Cox and Dalloul reported that several trials showed probiotic supplementation resulted in improved body weight gain and feed conversion ratios in chickens (Bai et al., 2013; Ignatova et al., 2009; Kabir et al., 2004; Khaksefidi and Ghoorchi, 2006; Nayebpor et al., 2007; Sen et al., 2012; Talebi et al., 2008) and turkeys (Torres-Rodriguez et al., 2007).
And they noted studies indicating probiotic supplementation also has growth-promoting effects comparable to those of avilamycin and chlortetracycline, further promoting it as a viable antibiotic alternative (Bai et al., 2013; Mountzouris et al., 2007).
The review team also referenced research showing the use of probiotics can enhance nutrient utilization, thus strengthening intestinal health and integrity.
“Increased nitrogen and fat digestion has been reported in broiler chicks fed diets containing Lactobacillus bulgaricus (Apata, 2008). Improvements in nitrogen, calcium, and phosphorus retention have also been noted in laying pullets (Nahashon et al., 1994),” they reported.
And the US authors include a study that demonstrated that probiotics ameliorated the negative effects caused by mycotoxins through diminishing villus atrophy (Awad et al., 2006).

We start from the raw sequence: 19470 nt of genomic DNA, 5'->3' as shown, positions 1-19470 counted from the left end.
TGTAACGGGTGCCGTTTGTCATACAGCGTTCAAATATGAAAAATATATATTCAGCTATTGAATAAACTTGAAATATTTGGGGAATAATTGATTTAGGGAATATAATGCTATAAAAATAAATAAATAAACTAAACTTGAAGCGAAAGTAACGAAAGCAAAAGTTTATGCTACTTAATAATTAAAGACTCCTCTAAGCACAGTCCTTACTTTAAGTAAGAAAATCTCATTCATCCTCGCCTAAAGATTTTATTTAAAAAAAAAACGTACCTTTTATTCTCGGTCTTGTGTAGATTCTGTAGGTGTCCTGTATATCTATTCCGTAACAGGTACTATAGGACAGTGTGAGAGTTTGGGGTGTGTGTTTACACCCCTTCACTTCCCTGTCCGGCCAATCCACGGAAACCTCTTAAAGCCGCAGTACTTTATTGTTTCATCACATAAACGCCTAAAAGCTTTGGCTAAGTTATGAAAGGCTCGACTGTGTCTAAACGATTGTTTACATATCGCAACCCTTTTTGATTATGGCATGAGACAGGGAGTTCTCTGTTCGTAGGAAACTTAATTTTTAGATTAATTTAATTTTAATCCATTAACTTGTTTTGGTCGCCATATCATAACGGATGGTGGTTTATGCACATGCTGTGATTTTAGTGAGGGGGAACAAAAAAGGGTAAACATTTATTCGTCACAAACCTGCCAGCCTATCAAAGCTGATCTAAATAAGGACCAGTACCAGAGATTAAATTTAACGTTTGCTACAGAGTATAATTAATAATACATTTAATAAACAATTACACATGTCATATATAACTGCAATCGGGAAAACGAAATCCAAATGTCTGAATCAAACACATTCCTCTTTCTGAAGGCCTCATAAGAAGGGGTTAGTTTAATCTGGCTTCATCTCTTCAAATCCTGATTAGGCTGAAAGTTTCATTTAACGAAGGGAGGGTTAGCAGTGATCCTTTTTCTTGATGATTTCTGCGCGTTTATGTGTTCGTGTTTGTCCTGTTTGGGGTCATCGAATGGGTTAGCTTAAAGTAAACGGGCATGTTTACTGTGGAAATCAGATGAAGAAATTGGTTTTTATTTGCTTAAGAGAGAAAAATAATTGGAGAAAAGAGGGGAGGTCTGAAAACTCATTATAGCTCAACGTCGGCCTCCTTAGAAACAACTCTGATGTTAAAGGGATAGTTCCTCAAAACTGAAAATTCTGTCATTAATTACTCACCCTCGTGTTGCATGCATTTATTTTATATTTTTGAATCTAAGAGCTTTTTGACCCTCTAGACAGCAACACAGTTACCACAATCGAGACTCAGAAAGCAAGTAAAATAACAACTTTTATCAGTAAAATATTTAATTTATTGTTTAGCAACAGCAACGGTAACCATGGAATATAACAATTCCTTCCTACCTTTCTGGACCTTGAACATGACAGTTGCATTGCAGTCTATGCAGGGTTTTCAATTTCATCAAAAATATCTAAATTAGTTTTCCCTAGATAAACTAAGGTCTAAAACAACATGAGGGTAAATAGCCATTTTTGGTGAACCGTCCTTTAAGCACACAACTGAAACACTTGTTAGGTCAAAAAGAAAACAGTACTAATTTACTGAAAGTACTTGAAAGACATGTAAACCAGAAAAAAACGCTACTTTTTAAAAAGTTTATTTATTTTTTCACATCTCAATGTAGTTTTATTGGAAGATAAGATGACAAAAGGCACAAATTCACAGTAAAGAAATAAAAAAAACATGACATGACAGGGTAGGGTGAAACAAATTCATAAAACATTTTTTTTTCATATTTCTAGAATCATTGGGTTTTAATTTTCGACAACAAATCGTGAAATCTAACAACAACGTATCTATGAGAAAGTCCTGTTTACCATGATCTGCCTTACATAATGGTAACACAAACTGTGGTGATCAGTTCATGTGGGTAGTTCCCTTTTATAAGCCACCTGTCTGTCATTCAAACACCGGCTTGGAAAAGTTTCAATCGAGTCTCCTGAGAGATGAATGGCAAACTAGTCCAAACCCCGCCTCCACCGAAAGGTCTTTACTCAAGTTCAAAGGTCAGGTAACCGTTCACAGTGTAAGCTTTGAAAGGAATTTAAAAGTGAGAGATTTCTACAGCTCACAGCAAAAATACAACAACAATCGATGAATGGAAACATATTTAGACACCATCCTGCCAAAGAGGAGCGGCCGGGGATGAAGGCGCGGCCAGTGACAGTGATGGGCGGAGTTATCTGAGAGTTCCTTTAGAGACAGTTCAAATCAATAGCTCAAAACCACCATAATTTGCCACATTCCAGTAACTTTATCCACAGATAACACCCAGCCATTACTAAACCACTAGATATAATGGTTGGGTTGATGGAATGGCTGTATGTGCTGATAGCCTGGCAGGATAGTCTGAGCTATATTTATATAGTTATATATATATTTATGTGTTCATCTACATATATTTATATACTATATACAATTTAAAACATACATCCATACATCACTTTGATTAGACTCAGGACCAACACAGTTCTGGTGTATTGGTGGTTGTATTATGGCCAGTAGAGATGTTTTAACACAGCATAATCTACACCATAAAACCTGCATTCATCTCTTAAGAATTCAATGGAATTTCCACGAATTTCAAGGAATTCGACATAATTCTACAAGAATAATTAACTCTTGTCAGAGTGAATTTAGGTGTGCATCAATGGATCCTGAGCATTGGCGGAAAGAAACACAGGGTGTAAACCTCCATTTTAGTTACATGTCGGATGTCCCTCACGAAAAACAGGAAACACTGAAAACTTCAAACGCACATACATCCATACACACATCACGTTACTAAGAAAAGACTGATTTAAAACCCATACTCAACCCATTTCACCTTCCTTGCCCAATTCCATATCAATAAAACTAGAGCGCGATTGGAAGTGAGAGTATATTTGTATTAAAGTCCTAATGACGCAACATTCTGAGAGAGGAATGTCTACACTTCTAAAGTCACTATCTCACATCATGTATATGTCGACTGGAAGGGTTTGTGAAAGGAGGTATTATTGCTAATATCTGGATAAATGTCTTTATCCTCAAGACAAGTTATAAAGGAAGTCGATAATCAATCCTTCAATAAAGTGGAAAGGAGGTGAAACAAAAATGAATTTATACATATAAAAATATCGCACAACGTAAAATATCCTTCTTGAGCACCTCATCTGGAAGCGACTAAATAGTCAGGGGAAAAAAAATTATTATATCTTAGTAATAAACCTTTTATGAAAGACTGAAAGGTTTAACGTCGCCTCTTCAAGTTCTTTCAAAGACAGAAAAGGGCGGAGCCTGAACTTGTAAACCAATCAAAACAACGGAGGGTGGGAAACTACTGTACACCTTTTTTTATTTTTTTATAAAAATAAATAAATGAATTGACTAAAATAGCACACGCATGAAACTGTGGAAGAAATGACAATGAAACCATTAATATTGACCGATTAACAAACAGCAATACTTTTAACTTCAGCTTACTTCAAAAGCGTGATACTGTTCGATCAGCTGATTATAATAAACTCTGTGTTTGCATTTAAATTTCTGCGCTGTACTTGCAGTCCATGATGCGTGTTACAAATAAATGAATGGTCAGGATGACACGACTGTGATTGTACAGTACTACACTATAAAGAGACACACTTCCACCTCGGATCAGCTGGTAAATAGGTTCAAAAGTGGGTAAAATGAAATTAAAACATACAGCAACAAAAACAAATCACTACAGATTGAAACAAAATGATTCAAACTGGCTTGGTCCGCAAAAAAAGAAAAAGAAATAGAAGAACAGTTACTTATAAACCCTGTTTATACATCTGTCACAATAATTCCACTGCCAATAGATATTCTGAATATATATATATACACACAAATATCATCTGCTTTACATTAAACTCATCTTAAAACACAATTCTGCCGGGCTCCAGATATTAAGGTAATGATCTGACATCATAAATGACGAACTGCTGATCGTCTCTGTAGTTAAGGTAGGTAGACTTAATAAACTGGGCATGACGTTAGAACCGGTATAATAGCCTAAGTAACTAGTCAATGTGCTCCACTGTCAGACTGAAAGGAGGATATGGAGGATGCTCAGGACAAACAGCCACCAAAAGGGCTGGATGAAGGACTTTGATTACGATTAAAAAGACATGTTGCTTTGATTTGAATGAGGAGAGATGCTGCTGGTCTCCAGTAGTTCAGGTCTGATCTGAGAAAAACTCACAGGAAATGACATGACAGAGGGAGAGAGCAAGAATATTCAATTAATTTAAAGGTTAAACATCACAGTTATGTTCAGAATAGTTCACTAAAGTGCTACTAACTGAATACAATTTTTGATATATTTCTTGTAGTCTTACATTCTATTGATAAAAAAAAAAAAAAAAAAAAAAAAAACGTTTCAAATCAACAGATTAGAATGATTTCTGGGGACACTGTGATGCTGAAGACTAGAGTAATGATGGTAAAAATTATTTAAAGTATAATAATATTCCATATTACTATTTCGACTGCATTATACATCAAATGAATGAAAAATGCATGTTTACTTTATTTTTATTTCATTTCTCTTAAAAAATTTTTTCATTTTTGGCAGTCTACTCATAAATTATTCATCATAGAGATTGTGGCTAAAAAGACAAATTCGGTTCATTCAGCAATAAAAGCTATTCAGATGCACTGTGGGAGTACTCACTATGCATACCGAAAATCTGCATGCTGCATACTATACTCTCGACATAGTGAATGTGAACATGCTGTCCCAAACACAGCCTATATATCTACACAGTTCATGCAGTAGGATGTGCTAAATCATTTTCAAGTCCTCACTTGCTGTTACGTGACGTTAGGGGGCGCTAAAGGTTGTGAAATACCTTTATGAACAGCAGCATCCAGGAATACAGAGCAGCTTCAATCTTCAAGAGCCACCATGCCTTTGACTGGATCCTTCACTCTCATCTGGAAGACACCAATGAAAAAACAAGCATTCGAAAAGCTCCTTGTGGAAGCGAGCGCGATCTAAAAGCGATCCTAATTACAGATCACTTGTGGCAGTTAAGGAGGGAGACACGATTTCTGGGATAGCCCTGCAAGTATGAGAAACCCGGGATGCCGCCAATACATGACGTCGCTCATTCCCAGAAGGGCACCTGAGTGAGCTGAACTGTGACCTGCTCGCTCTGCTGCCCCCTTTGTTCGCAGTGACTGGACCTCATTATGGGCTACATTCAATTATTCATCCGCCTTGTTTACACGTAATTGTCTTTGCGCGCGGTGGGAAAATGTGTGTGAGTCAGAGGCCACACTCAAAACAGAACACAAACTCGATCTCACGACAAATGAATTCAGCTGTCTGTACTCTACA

Evidence of pathogen control efficacy
Research has also provided evidence that specific strains of probiotics are able to stimulate many aspects of innate immunity by enhancing the barrier function of the intestinal mucosa, wrote the Virginia based scientists.
Probiotics, they continue, have been shown to aid in protection against a variety of enteric diseases in several studies.
The authors reported on a trial where chicks fed diets supplemented with probiotics and subsequently infected with E. acervulina or Eimeria tenella had significantly reduced oocyst shedding (Dalloul et al., 2003, 2005; Lee et al., 2007; Santosh and Gupta, 2011).
They also found a study where Bacillus-based probiotics were shown to reduce lesion severity in E. maxima challenged broilers (Lee et al., 2010b) and another piece of research where the addition of probiotics was deemed efficacious in reducing Salmonella colonization in the ceca, liver and spleen of broiler chicks (Revolledo et al., 2009).
Protection against a Salmonella challenge by probiotic supplementation has also been seen in turkey poults (Grimes et al., 2008; Wolfenden et al., 2011), said the reviewers.
Furthermore, they said trials have also shown a reduction in lesion score severity, mortality, and numbers of C. perfringens due to probiotic treatment during experimentally induced cases of necrotic enteritis (Jayaraman et al., 2013; Knap et al., 2010; McReynolds et al., 2009).